Essential features of a operating system
- Login manager
- Notification mechanism
- Audio driver
- Windows fonts
- App for taking screenshot
- App for locking screen
- App launcher
1. Lightdm - Login manager
A login manager asks users for their credentials, lets users select which session they want to use… then transfers them to GUI accordingly.
sudo apt-get install lightdm lightdm-gtk-greeter
lightdm is a lightweight yet functional login manager.
lightdm-gtk-greeter is for handling the gtk theme of Lightdm (the other theme handlers are: lightdm-kde-greeter for KDE, lightdm-unity-greeter for Unity…).
The below is totally unnecessary, but it is nice to have another option:
There was a choice of not using any logging manager:
Edit ~/.profile file in your home folder:
Add following lines:
# startx after login if [[ -z $DISPLAY ]] && [[ $(tty) = /dev/tty1 ]]; then exec startx fi
Now as soon as you have entered your login credential, the GUI will be launched.
2. Xfce4-notifyd for Notification mechanism
The operating system needs an output to notify about happening events (an email is received, your battery is low, a download is finished…).
sudo apt-get install xfce4-notifyd
To configure how would the notification will be like:
These notification are in a form of bubbles popping out on the desktop (with sound).
3. Alsa and PulseAudio for audio
- Alsa will give you the audio driver
- PulseAudio will give you multiple choices over the output.
I recommend to use them both on your system. I used to hate PulseAudio because of its unpredictable behaviors. After having some USB DACs, PulseAudio really makes my life easier.
sudo apt-get install alsa-base alsa-utils pulseaudio pavucontrol
In your terminal using the command alsamixer to open the mixer and use the “SPACE” key to unmute any muted channel.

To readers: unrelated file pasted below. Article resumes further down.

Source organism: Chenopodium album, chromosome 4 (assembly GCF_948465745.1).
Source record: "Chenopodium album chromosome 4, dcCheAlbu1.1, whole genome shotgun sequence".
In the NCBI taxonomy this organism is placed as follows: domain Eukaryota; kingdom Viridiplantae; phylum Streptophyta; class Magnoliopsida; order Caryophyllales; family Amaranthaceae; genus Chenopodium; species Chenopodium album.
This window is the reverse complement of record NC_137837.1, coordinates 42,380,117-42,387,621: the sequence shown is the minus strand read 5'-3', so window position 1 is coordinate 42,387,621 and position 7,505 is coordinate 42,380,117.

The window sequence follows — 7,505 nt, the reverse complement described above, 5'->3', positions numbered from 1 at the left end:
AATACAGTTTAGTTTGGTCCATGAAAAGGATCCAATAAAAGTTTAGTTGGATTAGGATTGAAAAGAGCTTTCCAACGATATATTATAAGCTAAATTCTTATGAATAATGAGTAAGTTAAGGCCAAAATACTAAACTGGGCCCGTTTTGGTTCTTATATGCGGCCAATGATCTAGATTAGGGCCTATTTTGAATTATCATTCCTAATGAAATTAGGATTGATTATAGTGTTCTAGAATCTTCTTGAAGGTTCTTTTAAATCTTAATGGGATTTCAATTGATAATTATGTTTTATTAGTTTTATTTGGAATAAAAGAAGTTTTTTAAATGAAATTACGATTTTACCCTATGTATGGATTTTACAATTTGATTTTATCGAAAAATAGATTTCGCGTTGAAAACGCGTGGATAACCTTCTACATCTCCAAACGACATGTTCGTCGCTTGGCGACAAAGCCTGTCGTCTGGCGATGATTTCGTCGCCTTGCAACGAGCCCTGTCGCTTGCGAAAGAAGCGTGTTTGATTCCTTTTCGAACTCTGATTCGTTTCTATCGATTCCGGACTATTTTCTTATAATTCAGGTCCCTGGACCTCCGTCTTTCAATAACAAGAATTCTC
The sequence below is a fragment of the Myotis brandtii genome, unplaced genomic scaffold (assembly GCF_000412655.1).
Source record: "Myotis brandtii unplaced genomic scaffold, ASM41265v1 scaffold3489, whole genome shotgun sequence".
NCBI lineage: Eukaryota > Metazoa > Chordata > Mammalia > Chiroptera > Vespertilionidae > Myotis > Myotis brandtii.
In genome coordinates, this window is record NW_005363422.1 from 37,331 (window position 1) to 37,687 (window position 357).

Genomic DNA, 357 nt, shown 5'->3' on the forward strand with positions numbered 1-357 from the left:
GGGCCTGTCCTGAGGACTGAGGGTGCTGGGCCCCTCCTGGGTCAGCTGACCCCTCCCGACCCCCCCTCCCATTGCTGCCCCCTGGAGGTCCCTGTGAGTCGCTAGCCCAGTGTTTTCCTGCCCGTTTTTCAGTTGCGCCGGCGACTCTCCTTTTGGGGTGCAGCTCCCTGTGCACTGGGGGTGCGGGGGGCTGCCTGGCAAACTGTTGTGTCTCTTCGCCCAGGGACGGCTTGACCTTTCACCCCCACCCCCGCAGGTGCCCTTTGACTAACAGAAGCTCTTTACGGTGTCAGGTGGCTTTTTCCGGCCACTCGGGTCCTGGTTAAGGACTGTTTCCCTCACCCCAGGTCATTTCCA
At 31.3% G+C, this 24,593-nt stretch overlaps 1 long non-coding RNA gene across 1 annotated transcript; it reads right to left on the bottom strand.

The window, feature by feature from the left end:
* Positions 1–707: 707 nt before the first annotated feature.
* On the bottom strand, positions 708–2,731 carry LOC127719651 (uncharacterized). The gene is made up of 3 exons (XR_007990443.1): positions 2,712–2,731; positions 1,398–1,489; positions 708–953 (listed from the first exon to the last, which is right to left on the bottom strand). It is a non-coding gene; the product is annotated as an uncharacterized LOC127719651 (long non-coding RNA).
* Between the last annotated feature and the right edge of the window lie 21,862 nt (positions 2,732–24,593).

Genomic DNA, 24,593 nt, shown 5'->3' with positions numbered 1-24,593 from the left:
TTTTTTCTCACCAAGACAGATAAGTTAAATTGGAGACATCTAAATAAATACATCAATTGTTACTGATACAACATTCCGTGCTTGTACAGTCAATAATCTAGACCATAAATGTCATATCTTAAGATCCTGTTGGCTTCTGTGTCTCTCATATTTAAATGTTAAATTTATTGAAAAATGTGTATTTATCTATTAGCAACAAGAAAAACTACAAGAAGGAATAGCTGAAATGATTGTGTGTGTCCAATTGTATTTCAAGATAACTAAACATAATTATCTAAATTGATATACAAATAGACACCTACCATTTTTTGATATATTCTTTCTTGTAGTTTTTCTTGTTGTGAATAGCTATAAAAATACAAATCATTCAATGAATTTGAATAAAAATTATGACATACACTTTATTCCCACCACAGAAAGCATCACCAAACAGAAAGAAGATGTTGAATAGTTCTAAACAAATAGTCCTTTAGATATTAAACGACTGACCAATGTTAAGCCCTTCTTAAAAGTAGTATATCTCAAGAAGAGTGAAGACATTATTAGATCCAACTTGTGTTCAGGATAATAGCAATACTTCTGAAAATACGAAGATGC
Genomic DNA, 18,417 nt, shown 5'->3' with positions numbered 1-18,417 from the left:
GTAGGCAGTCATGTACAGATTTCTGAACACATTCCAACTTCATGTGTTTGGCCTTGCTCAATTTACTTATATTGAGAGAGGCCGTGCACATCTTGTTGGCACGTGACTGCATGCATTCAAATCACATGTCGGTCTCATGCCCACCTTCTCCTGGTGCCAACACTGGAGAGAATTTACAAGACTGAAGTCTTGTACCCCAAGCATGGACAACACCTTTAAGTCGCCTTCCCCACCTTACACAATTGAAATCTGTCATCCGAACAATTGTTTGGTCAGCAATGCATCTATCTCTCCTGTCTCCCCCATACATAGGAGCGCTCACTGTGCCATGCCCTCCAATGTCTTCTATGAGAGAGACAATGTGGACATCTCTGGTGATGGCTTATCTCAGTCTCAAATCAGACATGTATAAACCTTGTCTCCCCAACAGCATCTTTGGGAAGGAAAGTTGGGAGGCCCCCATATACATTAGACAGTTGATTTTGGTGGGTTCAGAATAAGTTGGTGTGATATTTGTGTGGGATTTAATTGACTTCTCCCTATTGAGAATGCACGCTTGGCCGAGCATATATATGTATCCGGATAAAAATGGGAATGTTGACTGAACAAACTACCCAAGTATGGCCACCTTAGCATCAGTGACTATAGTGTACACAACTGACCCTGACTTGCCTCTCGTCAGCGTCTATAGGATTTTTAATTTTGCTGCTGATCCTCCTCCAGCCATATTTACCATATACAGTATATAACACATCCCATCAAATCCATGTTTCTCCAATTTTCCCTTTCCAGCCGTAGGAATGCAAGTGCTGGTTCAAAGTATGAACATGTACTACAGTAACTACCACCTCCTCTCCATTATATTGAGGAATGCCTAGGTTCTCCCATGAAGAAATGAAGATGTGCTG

You should have the sound working immediately, if not, follow by this command:
4. Windows fonts
Lacking windows fonts, some websites and documents will not display nicely as expected (Especially those from someone using Windows).
sudo apt-get install ttf-mscorefonts-installer
5. scrot for taking screenshot
Printing screen/ screen capturing program: scrot
To use scrot, in a terminal window, type:
scrot -d 5 -c
It will take a screenshot after 5 seconds and display the countdown (-d for delaying and -c for displaying the countdown).
The captured image will be saved in your home folder.
This scrot command can be bound to the PRINT SCREEN key on your keyboard for convenience. I have configured that in the rc.xml config for this guide, and the entry for it looks like this:
<keybind key="Print"> <action name="Execute"> <command>scrot -cd1 -e 'mv $f ~/Pictures/Screenshots/'</command> </action> </keybind>
Note: -e ‘mv $f ~/Pictures/Screenshots/’, this part is for the screenshots saved into my preferred folder.
6. light-locker for locking screen
I choose light-locker for its nature of lightweight and simple.
sudo apt-get install light-locker
Bind Windows + l these keys to the following command:
$ light-locker-command -l
in my rc.xml file. The entry looks like this:
<keybind key="W-l"> <action name="Execute"> <startupnotify> <enabled>true</enabled> <name>lock</name> </startupnotify> <command>light-locker-command -l</command> </action> </keybind>
7. gmrun as apps launcher
gmrun give you the ability to quickly launch a program or run a command by just using your keyboard. To make it is even easier, it has an auto-complete feature that will recommend you a list of commands based on what you have typed:
sudo apt-get install gmrun
In my my rc.xml file, the gmrun have been bound into “Windows key + R”. Press these combination keys and the gmrun window should be ready.
Here is how the key binding entry for gmrun looks like in my rc.xml:
</keybind> <keybind key="W-r"> <action name="Execute"> <startupnotify> <enabled>true</enabled> <name>gmrun</name> </startupnotify> <command>gmrun</command> </action> </keybind>